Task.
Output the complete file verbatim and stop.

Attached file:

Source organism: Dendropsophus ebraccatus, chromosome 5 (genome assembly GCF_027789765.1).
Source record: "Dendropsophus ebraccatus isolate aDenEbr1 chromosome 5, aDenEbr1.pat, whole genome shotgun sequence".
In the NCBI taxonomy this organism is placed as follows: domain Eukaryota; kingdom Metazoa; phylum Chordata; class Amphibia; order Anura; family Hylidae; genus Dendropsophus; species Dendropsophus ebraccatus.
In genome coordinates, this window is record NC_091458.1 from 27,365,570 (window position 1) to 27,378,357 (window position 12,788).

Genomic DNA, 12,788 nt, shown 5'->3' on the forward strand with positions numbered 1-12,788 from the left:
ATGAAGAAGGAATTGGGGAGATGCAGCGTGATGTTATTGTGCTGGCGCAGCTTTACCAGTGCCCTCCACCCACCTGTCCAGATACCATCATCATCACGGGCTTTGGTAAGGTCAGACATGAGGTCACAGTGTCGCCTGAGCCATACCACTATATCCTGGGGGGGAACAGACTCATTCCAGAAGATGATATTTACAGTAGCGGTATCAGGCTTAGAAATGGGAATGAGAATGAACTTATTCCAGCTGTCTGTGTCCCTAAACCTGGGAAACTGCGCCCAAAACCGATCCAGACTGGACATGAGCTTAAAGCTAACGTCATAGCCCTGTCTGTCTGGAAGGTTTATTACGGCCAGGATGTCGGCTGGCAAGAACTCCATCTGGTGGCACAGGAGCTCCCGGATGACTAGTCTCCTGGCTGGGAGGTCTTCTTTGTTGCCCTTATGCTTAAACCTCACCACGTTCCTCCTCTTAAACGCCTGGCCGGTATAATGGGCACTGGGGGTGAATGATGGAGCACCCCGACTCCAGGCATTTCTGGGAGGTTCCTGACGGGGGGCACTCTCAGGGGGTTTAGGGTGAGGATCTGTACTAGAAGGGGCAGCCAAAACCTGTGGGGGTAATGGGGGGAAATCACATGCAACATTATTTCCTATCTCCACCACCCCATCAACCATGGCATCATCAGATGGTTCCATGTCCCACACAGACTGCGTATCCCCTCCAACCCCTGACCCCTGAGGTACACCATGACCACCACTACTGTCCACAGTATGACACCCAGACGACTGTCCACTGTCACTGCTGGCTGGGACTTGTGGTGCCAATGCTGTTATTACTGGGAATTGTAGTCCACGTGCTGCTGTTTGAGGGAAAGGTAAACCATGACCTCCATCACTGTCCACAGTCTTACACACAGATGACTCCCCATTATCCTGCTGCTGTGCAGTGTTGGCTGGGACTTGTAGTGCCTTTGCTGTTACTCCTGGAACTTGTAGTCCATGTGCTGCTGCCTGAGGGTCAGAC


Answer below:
Source organism: Dendropsophus ebraccatus, chromosome 5 (genome assembly GCF_027789765.1).
Source record: "Dendropsophus ebraccatus isolate aDenEbr1 chromosome 5, aDenEbr1.pat, whole genome shotgun sequence".
In the NCBI taxonomy this organism is placed as follows: domain Eukaryota; kingdom Metazoa; phylum Chordata; class Amphibia; order Anura; family Hylidae; genus Dendropsophus; species Dendropsophus ebraccatus.
In genome coordinates, this window is record NC_091458.1 from 27,365,570 (window position 1) to 27,378,357 (window position 12,788).

Genomic DNA, 12,788 nt, shown 5'->3' on the forward strand with positions numbered 1-12,788 from the left:
ATGAAGAAGGAATTGGGGAGATGCAGCGTGATGTTATTGTGCTGGCGCAGCTTTACCAGTGCCCTCCACCCACCTGTCCAGATACCATCATCATCACGGGCTTTGGTAAGGTCAGACATGAGGTCACAGTGTCGCCTGAGCCATACCACTATATCCTGGGGGGGAACAGACTCATTCCAGAAGATGATATTTACAGTAGCGGTATCAGGCTTAGAAATGGGAATGAGAATGAACTTATTCCAGCTGTCTGTGTCCCTAAACCTGGGAAACTGCGCCCAAAACCGATCCAGACTGGACATGAGCTTAAAGCTAACGTCATAGCCCTGTCTGTCTGGAAGGTTTATTACGGCCAGGATGTCGGCTGGCAAGAACTCCATCTGGTGGCACAGGAGCTCCCGGATGACTAGTCTCCTGGCTGGGAGGTCTTCTTTGTTGCCCTTATGCTTAAACCTCACCACGTTCCTCCTCTTAAACGCCTGGCCGGTATAATGGGCACTGGGGGTGAATGATGGAGCACCCCGACTCCAGGCATTTCTGGGAGGTTCCTGACGGGGGGCACTCTCAGGGGGTTTAGGGTGAGGATCTGTACTAGAAGGGGCAGCCAAAACCTGTGGGGGTAATGGGGGGAAATCACATGCAACATTATTTCCTATCTCCACCACCCCATCAACCATGGCATCATCAGATGGTTCCATGTCCCACACAGACTGCGTATCCCCTCCAACCCCTGACCCCTGAGGTACACCATGACCACCACTACTGTCCACAGTATGACACCCAGACGACTGTCCACTGTCACTGCTGGCTGGGACTTGTGGTGCCAATGCTGTTATTACTGGGAATTGTAGTCCACGTGCTGCTGTTTGAGGGAAAGGTAAACCATGACCTCCATCACTGTCCACAGTCTTACACACAGATGACTCCCCATTATCCTGCTGCTGTGCAGTGTTGGCTGGGACTTGTAGTGCCTTTGCTGTTACTCCTGGAACTTGTAGTCCATGTGCTGCTGCCTGAGGGTCAGAC